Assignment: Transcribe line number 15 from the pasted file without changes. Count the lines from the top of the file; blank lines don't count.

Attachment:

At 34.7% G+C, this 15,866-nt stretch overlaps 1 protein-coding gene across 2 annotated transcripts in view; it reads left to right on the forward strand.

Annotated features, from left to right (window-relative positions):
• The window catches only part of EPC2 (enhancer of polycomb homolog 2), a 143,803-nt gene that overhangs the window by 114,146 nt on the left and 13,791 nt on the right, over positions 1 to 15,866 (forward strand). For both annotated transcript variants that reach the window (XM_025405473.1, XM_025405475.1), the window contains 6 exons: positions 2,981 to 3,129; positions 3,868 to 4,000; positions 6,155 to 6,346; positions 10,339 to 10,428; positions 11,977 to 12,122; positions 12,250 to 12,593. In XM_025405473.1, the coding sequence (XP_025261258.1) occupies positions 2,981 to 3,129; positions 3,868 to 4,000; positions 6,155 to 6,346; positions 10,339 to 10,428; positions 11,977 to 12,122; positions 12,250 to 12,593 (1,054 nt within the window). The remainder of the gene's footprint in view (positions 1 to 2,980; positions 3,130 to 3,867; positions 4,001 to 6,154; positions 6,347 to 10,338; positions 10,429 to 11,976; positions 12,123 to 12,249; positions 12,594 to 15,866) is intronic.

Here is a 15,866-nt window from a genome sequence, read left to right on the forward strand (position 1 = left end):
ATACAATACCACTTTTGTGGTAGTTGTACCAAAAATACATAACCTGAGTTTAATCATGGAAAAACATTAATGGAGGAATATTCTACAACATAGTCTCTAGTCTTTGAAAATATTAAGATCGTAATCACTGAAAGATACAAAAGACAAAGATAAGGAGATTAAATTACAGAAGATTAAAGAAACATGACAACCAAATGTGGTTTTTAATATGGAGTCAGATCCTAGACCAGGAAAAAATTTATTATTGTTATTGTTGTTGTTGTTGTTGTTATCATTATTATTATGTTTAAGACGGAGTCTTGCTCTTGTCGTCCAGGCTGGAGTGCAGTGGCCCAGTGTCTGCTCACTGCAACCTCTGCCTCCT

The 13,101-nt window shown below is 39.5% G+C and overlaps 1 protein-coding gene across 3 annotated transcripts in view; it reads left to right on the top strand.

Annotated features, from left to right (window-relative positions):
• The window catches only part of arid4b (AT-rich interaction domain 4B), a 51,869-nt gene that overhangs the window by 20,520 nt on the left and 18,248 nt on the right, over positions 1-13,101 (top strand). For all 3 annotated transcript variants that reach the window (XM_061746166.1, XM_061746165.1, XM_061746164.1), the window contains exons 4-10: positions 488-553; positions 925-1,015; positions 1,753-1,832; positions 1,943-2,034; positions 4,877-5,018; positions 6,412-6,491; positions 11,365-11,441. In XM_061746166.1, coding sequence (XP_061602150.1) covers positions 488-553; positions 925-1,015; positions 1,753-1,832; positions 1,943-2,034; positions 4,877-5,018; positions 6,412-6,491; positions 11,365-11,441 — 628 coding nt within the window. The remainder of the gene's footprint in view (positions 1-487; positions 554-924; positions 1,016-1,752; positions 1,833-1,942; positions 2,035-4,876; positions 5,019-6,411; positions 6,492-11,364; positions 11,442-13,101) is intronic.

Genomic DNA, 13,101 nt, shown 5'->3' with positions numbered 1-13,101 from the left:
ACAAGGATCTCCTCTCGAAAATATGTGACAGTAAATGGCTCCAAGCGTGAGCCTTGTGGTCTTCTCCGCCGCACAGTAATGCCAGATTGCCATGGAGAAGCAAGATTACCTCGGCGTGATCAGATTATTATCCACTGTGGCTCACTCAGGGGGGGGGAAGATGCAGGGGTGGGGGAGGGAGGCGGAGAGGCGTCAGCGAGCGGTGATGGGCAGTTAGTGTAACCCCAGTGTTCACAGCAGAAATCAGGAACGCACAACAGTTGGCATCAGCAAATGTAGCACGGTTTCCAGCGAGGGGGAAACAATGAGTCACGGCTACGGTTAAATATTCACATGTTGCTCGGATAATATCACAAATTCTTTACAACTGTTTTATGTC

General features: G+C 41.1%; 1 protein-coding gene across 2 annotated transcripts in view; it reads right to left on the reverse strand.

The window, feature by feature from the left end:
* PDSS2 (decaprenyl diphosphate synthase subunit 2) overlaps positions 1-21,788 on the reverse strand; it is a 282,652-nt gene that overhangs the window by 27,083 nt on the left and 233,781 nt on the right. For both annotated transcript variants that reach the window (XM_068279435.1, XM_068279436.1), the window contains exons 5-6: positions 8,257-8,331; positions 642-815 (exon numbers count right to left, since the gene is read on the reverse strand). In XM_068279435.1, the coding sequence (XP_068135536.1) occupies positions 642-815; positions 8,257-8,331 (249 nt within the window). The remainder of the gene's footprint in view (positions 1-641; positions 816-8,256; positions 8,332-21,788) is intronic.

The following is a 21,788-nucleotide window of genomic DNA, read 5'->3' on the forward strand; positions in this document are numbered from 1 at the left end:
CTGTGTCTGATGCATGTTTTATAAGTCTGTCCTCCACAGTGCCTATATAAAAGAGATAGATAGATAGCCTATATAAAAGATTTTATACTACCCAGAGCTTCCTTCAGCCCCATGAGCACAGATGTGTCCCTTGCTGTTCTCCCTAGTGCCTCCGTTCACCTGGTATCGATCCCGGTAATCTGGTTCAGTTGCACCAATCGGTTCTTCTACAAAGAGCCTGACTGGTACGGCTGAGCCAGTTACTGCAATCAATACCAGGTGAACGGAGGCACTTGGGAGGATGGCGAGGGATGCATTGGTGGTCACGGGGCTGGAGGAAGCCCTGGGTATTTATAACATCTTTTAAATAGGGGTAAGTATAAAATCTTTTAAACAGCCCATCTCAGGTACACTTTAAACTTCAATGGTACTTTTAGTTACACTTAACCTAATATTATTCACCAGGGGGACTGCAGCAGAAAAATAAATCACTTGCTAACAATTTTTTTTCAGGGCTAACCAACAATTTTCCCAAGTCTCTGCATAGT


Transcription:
CTGTGTCTGATGCATGTTTTATAAGTCTGTCCTCCACAGTGCCTATATAAAAGAGATAGATAGATAGCCTATATAAAAGATTTTATACTACCCAGAGCTTCCTTCAGCCCCATGAGCACAGATGTGTCCCTTGCTGTTCTCCCTAGTGCCTCCGTTCACCTGGTATCGATCCCGGTAATCTGGTTCAGTTGCACCAATCGGTTCTTCTACAAAGAGCCTGACTGGTACGGCTGAGCCAGTTACTGCAATCAATACCAGGTGAACGGAGGCACTTGGGAGGATGGCGAGGGATGCATTGGTGGTCACGGGGCTGGAGGAAGCCCTGGGTATTTATAACATCTTTTAAATAGGGGTAAGTATAAAATCTTTTAAACAGCCCATCTCAGGTACACTTTAAACTTCAATGGTACTTTTAGTTACACTTAACCTAATATTATTCACCAGGGGGACTGCAGCAGAAAAATAAATCACTTGCTAACAATTTTTTTTCAGGGCTAACCAACAATTTTCCCAAGTCTCTGCATAGT